Also, cannabis and beer do belong together. Both hops and herb are members of the family Cannabaceae, with the plump hops blossoms kinda resembling cannabis flowers. Hops contain terpenes just like cannabis, imbuing different beers with unique flavors as well as acting as a bittering agent and preservative while retaining the “head” of a beer. There’s also “strains” of hops, much like cannabis, with varietals such as Cascade, Chinook, and Centennial primarily used in the US.

If you want to make a real cannabis beer, you’ll need to do so at home, because combining cannabis’ main active ingredient, THC, with alcohol and selling it is still officially prohibited in California and ten other legal markets.

Substituting cannabis flowers for hops during the beer fermentation process results in a brew that gets you tipsy and lifted simultaneously, due to the alcohol pulling a full spectrum of cannabinoids from the plant while showcasing the unique flavors of the cannabis flower. Sounds good, right?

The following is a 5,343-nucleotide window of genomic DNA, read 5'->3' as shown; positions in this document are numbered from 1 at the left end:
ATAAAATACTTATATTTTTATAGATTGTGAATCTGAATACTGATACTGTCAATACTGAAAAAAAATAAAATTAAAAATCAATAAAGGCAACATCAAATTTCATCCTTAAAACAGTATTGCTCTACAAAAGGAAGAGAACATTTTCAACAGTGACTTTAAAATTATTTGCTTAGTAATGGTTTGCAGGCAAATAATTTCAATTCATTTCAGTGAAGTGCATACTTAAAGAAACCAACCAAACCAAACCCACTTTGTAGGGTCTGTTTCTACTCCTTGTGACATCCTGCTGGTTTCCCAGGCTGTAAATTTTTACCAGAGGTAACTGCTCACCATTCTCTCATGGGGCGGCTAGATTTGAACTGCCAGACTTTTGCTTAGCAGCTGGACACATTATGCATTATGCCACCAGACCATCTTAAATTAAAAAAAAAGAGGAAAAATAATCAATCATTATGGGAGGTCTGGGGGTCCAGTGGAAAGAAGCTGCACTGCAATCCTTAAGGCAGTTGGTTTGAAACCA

However, when people say “cannabis beer” today, this type of brew is not what they mean. Since it’s not legal to sell a mixture of THC and alcohol (with the exception of a few tinctures), the THC-infused “beers” on the market are non-alcoholic, with the isolated THC added after the fermentation process. In California, producers cannot legally call these beverages “beer” or market them with any verbiage referring to beer styles, such as IPA, ale, lager, pilsner, etc.

To add to the confusion, there’s beers taking flavor inspiration from cannabis culture that contain no cannabis whatsoever, and there’s dubiously legal CBD beers. Toronto startup Province is even making a brew using cannabis stalks, stems, and roots, with entrepreneur Dooma Wendschuh telling The Guardian how early experiments “tasted like rotten broccoli.” Bong appétit, indeed.

Here’s the thing: Does anyone really want to drink canna-beer instead of regular beer? With sales of just $1.8 million in June 2018, the cannabis beverage market is a minuscule 0.7% slice of the overall legal market in California. While cannabis is indeed the healthier alternative, there’s a wide variety of drinkable THC options including sodas, teas, juice, and cold brew coffee on dispensary shelves. Plus, it’s not cost-effective as a beer replacement. The price of one 10 mg bottle of weed brew can run $10.